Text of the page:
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Proctor v. Globe Life and Accident Insurance Co.

United States District Court, W.D. Oklahoma

August 18, 2017

MICHAEL PROCTOR, an Individual, on behalf of himself and all others similarly situated, Plaintiff,
v.
GLOBE LIFE AND ACCIDENT INSURANCE COMPANY, Defendant.

          ORDER

          VICKI MILES-LaGRANGE UNITED STATES DISTRICT JUDGE.

         Before the Court is plaintiff's Motion for Class Certification, filed September 23, 2016. On November 4, 2016, defendant filed its response, and on December 2, 2016, plaintiff filed his reply. Based upon the parties' submissions, the Court makes its determination.[1]

         I. Introduction

         Since 1951, defendant has sold life insurance policies to people throughout the United States. The “Premium and Reinstatement” provisions in defendant's life insurance policies are substantially similar. The policies all provide that (1) premiums are payable in advance of the due date; (2) there is a 31 day grace period during which the policy will stay in force and during which premiums can be paid; (3) if the premium is not paid during the grace period, the policy will lapse; and (4) if the policy lapses, the insured can ask that it be reinstated and the policy will be reinstated if the following three conditions are met: (a) the written request is received within a certain time period of the due date of the first unpaid premium; (b) the insured shows that he is still insurable; and (c) the insured pays all overdue premiums. Over the years, defendant has developed certain practices regarding the payment of premiums. Those practices are as follows: (1) there is a 31 day grace period in which to make a payment from the due date; after the grace period has passed, the policy is lapsed and the coverage is not active; (2) when a policy has lapsed beyond the 31 day grace period, defendant will accept payment up to 120 days lapsed without reinstatement provided the insured is in good health (if not in good health, reinstatement is required); and (3) after the 120th day of lapse, payment cannot be accepted and the insured must apply for reinstatement and pay all back premiums to bring the policy current in order for reinstatement to be considered.[2]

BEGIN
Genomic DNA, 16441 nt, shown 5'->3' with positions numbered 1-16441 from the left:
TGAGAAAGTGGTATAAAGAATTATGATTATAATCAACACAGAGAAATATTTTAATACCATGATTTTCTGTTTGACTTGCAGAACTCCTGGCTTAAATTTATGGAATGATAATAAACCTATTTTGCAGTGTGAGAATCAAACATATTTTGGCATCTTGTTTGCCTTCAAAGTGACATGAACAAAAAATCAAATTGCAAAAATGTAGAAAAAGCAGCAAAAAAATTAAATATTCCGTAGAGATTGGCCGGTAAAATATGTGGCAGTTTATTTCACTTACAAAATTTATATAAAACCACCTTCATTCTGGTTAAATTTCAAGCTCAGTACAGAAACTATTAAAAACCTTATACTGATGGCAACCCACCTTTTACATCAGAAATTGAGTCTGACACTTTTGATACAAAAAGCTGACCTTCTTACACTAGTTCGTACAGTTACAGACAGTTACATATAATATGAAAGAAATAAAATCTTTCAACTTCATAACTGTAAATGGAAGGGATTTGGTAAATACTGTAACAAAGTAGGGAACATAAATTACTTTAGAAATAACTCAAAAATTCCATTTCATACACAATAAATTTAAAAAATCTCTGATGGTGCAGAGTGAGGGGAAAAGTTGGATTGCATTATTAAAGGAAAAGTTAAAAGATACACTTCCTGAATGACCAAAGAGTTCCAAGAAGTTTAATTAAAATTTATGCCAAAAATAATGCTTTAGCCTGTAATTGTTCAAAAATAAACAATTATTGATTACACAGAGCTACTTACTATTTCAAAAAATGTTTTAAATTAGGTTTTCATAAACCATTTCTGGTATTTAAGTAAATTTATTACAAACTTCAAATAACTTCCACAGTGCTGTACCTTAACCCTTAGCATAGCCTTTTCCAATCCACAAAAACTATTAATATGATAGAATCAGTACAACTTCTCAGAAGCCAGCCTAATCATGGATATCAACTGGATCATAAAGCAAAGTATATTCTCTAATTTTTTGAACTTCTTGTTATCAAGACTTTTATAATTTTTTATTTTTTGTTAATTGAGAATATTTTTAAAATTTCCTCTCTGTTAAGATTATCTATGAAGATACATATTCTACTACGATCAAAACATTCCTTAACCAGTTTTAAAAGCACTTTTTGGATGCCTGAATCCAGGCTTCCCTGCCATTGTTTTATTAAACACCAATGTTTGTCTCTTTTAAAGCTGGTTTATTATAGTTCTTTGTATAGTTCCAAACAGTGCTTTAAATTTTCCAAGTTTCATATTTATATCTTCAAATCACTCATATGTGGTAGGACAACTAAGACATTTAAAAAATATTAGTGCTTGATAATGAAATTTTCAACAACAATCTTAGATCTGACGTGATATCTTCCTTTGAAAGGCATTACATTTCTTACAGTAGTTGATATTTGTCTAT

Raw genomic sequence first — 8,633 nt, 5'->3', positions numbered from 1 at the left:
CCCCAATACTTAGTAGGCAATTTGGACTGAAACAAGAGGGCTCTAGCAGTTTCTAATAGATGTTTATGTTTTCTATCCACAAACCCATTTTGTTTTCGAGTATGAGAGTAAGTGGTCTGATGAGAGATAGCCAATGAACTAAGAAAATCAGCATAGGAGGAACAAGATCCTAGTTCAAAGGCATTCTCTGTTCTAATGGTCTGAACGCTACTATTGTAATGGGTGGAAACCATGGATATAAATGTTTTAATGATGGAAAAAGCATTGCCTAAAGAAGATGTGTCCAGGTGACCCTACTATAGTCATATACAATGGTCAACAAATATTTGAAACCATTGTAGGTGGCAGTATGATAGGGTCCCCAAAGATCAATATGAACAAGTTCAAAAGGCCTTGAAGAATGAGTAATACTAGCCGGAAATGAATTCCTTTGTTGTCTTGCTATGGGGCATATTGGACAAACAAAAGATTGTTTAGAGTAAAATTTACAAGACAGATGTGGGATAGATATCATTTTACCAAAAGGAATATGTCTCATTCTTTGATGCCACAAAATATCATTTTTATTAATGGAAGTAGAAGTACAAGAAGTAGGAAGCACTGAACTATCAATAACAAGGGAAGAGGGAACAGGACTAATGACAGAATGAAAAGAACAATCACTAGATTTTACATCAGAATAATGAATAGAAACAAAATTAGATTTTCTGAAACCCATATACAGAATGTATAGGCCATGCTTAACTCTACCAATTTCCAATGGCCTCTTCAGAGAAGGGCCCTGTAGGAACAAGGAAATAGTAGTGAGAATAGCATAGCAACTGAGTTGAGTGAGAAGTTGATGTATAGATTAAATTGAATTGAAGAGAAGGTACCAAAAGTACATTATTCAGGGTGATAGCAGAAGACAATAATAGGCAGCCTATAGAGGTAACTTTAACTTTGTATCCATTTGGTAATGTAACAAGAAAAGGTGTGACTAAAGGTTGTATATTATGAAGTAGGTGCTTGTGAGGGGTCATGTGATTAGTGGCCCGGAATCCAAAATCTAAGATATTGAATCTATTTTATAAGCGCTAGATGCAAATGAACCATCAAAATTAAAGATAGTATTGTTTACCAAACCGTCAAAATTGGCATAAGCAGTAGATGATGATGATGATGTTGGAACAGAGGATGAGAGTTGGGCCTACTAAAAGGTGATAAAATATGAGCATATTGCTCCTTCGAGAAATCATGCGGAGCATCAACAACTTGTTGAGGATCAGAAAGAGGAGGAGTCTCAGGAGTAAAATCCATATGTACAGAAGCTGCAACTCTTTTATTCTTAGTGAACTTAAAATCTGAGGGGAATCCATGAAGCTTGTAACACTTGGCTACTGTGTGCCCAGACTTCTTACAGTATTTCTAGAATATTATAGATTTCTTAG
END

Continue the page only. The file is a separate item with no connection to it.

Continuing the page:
Through the instant action, plaintiff is challenging defendant's practice during the period when the policy is lapsed between 32 and 120 days. Plaintiff contends that this practice is directly and expressly contrary to the provisions of defendant's life insurance policies. Plaintiff asserts that whenever defendant accepts premiums on a life insurance policy that has already lapsed, in any amount less than all of the overdue premiums, such that the policy is not brought current and reinstated at that time, those premiums should be returned to the insured.

         Plaintiff now moves this Court to certify a nationwide class in this case. Specifically, plaintiff moves to certify the following class:

All Globe policyholders residing in the United States (including its Territories and the District of Columbia) that paid Globe life insurance policy premium payments, which Globe retained, at a time when that life insurance policy was already lapsed and was not reinstated with such payment.

         Plaintiff's Motion for Class Certification and Brief in Support at 6. Excluded from plaintiff's proposed class are

(i) Defendant Globe Life and Accident Insurance Company, any parent, affiliate, or subsidiary of Defendant, (ii) any entity in which Defendant has a controlling interest; (iii) any of Defendant's officers or directors; (iv) any successor or assign of Defendant; (v) anyone employed by counsel for Plaintiff; (vi) any Judge to whom this case is assigned, his or her spouse, and all members of their families; (vii) persons who have settled with and validly released Defendant from separate claims against Defendant based on the conduct alleged herein; (viii) any and all federal, state or local government entity, including but not limited to, their associated departments, agencies, divisions, bureaus, boards, sections, groups, councils, and/or any other subdivision, and any claim that such governmental entity(ies) may have directly or indirectly; (ix) class counsel; (x) the Judges of any court which this case is assigned; (xi) any persons who Plaintiff's counsel are prohibited from representing under Rule 1.7 of the Oklahoma Rules of Professional Conduct.

Id.

         II. Discussion

         “The class action is an exception to the usual rule that litigation is conducted by and on behalf of the individual named parties only.” Wal-Mart Stores, Inc. v. Dukes, 564 U.S. 338, 348 (2011) (internal quotations and citation omitted). “To come within the exception, a party seeking to maintain a class action must affirmatively demonstrate his compliance with Rule 23.” Comcast Corp. v. Behrend, 133 S.Ct. 1426, 1432 (2013) (internal quotations and citation omitted). The plaintiff ultimately bears the burden of showing that the Rule 23 requirements are met, and this Court must engage in its own “rigorous analysis” to ensure that certification is appropriate. See Shook v. El Paso Cty., 386 F.3d 963, 968 (10th Cir. 2004).

         Federal Rule of Civil Procedure 23 provides, in pertinent part:

(a) Prerequisites. One or more members of a class may sue or be sued as representative parties on behalf of ...

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